Hello. We have raised zebra finches for several years and thought we had seen about everything. Today one of our males started biting the feathers on his left wing until he had several of them bleeding. We put "stay" on the wound, but he kept picking at that. Fortunately he was not able to get enough of it off for the bleeding to resume. He did drink some water (he hasn't eaten yet, it is just past midnight here as I write this, and he is asleep. I hope he eats in the morning), but spent most of the early evening pulling out back and breast feathers, I assume in an attempt to get rid of the "uneven feeling" of having globs of "stay" on one wing. He has broken a blood feather on a couple of earlier occasions, but this is the first time I've ever seen deliberate self-mutilation in what has seemed to be a very happy healthy zebra finch. He is about four years old, and was hatched in our home. His father, and paternal grandmother are still living and in good health.
Has anyone encountered this problem before? If so, how did you solve it. We've never had a self-destructive behavior problem before.
I am sorry to write this in such haste. I'm afraid I'll have to stick to English as I was a poor student in German class.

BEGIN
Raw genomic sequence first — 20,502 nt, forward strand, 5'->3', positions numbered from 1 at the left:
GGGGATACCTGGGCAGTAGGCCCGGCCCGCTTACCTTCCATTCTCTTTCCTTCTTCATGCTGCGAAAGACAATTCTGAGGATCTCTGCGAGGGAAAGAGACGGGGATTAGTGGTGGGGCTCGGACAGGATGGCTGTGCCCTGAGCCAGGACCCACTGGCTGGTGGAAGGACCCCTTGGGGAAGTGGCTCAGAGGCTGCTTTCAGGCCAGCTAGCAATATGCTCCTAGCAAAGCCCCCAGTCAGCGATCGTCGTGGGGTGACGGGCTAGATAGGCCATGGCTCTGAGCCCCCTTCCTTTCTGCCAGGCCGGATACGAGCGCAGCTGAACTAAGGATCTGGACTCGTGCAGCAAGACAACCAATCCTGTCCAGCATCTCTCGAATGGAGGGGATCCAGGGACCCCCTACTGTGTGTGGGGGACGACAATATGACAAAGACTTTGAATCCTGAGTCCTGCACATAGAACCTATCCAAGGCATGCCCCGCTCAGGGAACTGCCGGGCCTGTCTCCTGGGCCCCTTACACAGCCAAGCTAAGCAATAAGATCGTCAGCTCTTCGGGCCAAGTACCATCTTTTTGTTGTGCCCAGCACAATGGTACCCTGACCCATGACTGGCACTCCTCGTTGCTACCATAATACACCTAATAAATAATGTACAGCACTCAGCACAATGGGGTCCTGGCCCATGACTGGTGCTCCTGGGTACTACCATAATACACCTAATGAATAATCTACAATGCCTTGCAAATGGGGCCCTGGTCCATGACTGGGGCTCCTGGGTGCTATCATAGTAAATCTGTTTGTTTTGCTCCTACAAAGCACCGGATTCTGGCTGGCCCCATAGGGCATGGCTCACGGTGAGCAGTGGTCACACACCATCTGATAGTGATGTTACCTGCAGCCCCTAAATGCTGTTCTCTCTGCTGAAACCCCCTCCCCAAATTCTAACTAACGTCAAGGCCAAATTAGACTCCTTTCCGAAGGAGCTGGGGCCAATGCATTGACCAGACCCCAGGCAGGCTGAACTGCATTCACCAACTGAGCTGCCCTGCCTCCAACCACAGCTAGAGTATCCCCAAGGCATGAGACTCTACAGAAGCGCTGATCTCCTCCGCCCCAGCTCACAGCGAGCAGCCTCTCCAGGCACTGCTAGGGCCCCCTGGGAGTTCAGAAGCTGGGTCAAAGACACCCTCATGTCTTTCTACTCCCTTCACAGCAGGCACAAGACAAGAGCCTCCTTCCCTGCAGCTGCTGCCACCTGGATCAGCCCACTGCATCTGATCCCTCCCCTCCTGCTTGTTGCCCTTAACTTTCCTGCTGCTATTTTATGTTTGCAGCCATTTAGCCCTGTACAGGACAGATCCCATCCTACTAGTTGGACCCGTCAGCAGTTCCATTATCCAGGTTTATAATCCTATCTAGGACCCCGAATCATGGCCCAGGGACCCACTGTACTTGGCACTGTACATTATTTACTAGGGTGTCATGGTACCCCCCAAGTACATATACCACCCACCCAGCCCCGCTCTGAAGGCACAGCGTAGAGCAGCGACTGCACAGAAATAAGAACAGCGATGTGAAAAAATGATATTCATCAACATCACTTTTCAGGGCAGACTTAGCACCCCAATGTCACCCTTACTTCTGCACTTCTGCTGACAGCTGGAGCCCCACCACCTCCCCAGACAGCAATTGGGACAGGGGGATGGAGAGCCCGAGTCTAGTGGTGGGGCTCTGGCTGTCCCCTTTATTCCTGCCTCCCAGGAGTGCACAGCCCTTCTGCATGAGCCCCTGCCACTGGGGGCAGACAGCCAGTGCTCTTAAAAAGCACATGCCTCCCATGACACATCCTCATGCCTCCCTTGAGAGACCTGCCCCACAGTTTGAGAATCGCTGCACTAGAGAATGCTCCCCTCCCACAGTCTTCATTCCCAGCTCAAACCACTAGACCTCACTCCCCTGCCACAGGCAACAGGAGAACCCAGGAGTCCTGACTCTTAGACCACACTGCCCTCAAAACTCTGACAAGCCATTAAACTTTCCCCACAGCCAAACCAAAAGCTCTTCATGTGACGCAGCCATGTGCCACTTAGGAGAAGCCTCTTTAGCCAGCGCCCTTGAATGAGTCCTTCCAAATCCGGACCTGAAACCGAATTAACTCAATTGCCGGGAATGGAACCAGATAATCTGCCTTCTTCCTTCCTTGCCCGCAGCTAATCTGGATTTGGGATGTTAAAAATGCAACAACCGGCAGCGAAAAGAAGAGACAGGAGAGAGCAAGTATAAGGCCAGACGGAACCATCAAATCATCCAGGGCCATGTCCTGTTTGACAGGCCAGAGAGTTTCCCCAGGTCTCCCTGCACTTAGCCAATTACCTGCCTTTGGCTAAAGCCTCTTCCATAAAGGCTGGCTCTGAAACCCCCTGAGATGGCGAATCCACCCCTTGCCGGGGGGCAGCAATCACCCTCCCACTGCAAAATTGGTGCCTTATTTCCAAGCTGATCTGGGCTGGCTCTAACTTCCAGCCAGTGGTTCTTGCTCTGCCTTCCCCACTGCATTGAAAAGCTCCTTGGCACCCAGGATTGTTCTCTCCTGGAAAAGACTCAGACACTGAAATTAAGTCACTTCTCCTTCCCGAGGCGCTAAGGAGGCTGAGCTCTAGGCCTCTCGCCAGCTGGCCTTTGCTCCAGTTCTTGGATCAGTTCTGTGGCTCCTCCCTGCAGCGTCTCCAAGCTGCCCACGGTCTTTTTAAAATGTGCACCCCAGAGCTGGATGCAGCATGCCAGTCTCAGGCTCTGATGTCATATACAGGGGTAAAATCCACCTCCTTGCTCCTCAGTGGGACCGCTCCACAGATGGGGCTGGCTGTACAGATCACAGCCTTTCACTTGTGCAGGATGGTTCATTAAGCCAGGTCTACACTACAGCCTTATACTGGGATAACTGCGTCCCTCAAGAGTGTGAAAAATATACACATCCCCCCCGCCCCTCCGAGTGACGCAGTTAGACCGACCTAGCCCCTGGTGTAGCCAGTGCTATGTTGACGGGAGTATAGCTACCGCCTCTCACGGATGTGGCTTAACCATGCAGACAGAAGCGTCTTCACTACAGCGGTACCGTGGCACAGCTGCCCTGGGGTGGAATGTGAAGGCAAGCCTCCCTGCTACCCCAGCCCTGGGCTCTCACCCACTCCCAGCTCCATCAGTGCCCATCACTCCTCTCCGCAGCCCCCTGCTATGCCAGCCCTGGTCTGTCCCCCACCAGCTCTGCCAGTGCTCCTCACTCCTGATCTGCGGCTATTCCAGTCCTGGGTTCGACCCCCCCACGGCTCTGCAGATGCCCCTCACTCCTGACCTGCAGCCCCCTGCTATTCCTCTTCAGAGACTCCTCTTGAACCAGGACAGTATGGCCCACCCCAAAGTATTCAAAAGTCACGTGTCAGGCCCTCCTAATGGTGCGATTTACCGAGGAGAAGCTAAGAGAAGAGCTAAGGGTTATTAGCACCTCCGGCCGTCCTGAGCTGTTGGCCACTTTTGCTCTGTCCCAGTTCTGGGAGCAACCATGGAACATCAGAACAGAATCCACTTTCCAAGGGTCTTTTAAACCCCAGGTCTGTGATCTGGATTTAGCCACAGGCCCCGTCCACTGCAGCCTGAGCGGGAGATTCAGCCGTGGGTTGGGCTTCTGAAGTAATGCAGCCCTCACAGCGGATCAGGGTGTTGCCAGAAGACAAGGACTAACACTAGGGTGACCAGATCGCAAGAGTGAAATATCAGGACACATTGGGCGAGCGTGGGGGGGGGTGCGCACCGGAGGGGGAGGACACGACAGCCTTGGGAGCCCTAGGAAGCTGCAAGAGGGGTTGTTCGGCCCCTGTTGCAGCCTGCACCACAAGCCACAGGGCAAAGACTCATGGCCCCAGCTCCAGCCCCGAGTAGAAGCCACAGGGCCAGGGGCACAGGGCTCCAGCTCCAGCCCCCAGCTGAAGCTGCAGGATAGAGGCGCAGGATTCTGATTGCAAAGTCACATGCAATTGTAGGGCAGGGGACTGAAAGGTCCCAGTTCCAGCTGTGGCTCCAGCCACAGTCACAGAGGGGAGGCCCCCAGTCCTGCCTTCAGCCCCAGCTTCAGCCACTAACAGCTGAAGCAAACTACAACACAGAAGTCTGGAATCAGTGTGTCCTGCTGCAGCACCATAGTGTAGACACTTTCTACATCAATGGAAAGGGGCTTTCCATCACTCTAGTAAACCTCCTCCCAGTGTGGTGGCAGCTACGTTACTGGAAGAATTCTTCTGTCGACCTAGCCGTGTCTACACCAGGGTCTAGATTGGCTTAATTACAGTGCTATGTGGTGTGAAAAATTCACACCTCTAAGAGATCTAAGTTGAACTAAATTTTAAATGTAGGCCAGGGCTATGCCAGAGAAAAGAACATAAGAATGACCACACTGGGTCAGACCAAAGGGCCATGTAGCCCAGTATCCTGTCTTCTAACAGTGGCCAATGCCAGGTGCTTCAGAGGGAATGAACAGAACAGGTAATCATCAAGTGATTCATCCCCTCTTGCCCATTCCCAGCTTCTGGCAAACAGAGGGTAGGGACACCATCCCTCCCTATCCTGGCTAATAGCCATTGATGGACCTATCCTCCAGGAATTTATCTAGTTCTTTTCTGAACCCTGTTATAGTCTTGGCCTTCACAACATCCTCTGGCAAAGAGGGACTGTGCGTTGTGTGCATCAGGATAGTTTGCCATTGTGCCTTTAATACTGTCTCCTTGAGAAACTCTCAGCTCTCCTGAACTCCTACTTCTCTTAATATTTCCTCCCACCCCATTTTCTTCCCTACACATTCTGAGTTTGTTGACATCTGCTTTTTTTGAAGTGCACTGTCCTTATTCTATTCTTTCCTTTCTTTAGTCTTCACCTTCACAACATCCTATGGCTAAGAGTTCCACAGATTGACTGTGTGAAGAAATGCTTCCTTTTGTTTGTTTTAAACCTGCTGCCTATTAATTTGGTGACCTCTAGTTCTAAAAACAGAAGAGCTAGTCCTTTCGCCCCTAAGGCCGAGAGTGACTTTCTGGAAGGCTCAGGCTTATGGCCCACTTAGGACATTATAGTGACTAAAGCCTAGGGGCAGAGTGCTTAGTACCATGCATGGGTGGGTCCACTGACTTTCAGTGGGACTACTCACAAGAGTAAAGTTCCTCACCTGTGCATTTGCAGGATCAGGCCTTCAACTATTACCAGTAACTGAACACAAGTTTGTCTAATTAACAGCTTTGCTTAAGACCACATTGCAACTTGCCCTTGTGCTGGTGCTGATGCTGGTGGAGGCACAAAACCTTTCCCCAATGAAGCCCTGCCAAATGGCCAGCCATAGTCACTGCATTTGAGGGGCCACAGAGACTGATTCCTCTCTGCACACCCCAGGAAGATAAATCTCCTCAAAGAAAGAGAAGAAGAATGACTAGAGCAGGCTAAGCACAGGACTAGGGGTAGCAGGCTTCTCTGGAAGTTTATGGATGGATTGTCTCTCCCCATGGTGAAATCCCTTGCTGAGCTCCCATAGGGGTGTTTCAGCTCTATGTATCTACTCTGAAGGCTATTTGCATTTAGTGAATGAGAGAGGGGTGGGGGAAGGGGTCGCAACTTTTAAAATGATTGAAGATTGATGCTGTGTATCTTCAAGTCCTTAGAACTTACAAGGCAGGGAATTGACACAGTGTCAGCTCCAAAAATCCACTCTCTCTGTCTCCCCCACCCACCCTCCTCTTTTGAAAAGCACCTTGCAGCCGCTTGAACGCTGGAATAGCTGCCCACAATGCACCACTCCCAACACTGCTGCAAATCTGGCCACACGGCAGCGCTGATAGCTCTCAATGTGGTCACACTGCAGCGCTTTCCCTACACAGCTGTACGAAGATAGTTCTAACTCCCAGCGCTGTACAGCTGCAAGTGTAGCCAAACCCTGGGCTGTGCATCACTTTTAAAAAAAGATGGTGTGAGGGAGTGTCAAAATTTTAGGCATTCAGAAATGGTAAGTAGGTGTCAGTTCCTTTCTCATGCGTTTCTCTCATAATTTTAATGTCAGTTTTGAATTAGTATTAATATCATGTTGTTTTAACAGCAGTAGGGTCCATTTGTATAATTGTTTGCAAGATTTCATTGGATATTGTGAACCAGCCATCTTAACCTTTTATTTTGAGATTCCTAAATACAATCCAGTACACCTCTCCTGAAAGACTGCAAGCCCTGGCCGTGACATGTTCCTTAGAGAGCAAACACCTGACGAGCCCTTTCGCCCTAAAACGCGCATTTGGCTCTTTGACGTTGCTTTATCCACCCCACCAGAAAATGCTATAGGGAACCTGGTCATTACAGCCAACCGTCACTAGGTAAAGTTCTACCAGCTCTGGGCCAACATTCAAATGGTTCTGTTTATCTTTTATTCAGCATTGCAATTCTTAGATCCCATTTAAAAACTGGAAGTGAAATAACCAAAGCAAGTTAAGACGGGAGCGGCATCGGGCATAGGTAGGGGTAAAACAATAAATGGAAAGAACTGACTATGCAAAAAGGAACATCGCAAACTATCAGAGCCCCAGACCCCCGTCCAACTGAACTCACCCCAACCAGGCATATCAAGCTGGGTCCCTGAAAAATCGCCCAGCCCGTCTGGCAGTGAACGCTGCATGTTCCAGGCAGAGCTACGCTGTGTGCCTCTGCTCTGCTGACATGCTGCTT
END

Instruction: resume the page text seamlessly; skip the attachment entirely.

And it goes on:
John and Susan Wrbanek, <firstname.lastname@example.org>
Dear John and Susan,
I am sorry to hear all this I've never heard of such a sudden and at the same time frenzied attack by a bird on itself. Usually such a bad habit develops during several days or weeks, and the keeper can speculate on the cause, i. e. establish some kind of anamnesis by remembering continuous circumstances that may have led to feather-biting (boredom, frustration e.g. by loneliness, malnutrition etc.). Since you did not mention any such circumstances in your e-mail I am at a loss for a possible explanation for this case. I can only ask you to closely observe and check the birds' behaviour and circumstances (do they miss anything? parasites? etc.). And please read my answers to the reader's letter "Feathers on the Floor" on my English-spoken website.
It is interesting to learn that there are some people in the world (U.S.?) who have had German at school. I am confident my English is good enough to express precisely what I want to tell you, even on difficult subjects. If you find any wrong wording on my Zebra Finch website I'd be very grateful if you told me the mistakes I need someone to check these pages. (By the way, I suppose "stay" is some kind of medecine to staunch the blood(?))
Yours, Hans-Jürgen Martin
Dear Mr. Martin,
Thank-you for your kind response to our e-mail. As I write this letter our bird that damaged and caused so much bleeding is recovering nicely, seems happy, has a good appetite, plays and sings, and enjoys the company of his mate. I have come up with a possible theory for why he may have bit himself so hard that he caused some wing feathers to bleed, and even pulled out several body feathers under the wing, but since I can't see any more damage than that, it's only a theory, I can't prove it.